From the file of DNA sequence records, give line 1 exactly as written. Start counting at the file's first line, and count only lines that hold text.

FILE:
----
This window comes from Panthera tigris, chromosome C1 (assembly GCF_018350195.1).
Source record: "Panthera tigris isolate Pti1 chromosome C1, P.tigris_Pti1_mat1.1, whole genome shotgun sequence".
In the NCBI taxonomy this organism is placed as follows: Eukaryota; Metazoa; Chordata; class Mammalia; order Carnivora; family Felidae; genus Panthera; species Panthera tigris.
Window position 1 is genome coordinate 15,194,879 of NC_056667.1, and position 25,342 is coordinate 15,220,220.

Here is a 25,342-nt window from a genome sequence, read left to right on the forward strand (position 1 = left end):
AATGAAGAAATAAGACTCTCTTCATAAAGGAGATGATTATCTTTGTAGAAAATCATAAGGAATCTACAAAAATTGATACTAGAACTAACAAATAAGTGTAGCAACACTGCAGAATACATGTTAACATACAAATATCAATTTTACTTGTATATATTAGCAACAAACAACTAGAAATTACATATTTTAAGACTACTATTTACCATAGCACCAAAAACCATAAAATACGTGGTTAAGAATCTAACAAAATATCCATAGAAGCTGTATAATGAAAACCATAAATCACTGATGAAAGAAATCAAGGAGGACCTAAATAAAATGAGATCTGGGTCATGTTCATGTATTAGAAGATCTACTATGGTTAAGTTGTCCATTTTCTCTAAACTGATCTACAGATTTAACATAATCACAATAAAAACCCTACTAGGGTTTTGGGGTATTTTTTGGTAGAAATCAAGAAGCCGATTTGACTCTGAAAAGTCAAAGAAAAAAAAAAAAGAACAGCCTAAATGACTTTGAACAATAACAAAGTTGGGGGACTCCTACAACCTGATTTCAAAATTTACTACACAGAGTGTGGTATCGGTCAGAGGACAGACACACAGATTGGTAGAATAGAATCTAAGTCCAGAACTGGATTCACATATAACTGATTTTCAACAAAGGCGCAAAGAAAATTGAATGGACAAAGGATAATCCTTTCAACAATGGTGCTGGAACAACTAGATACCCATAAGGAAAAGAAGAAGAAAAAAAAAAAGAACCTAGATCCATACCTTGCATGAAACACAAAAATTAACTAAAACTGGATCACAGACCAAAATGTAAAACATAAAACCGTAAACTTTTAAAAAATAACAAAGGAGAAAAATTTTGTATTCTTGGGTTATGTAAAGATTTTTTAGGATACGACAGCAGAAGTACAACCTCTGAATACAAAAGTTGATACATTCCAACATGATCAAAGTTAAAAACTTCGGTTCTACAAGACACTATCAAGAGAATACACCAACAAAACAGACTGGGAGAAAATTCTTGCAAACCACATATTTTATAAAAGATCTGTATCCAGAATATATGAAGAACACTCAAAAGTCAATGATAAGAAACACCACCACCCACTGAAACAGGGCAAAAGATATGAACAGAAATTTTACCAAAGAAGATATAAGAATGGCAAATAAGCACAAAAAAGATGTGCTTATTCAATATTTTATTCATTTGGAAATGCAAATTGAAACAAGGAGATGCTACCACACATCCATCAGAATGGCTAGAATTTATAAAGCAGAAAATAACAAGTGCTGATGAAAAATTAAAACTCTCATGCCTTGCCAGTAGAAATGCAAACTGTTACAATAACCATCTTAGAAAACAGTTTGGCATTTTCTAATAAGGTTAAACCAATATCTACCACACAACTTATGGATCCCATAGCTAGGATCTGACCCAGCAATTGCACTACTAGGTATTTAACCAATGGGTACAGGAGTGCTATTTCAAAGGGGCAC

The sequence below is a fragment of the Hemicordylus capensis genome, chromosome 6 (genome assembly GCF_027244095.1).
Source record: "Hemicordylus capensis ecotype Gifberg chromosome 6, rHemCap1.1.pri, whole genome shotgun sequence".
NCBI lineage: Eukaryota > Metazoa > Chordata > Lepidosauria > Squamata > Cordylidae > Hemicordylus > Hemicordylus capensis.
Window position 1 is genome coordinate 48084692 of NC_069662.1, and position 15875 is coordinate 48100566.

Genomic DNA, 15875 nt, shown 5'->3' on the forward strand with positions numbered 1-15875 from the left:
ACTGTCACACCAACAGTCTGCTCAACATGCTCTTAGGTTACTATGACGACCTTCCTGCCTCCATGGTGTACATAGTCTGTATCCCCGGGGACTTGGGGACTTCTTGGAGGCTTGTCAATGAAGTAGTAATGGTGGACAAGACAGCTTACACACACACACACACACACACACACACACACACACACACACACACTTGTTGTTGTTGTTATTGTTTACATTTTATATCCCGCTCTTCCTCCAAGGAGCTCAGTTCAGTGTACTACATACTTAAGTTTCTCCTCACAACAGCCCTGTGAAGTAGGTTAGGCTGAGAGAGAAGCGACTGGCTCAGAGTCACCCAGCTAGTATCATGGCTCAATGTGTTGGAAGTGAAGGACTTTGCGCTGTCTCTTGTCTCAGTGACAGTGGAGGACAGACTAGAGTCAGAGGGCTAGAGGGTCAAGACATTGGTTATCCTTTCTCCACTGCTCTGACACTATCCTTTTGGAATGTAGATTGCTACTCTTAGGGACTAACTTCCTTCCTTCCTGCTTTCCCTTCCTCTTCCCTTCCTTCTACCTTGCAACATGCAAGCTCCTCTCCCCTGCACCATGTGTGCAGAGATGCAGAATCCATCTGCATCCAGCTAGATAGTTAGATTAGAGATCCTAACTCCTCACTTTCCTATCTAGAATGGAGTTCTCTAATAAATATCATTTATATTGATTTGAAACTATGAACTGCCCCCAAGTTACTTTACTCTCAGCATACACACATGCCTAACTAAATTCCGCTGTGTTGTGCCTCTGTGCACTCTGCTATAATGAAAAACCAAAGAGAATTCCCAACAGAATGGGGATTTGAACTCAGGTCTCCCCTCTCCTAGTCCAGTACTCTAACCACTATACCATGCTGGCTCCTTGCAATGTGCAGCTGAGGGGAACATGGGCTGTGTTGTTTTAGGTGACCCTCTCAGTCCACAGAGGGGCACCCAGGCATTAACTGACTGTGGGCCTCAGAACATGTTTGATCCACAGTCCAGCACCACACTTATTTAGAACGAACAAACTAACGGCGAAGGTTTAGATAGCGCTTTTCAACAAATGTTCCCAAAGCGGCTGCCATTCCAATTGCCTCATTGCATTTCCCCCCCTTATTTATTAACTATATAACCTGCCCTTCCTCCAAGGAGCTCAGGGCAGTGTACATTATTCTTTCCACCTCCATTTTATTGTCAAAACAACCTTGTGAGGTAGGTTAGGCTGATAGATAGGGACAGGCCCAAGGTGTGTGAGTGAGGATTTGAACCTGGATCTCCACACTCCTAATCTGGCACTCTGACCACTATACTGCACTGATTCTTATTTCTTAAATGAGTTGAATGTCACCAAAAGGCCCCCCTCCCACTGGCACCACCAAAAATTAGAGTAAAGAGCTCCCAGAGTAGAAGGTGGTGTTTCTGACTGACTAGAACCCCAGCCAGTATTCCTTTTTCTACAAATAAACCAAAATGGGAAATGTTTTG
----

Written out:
This window comes from Panthera tigris, chromosome C1 (assembly GCF_018350195.1).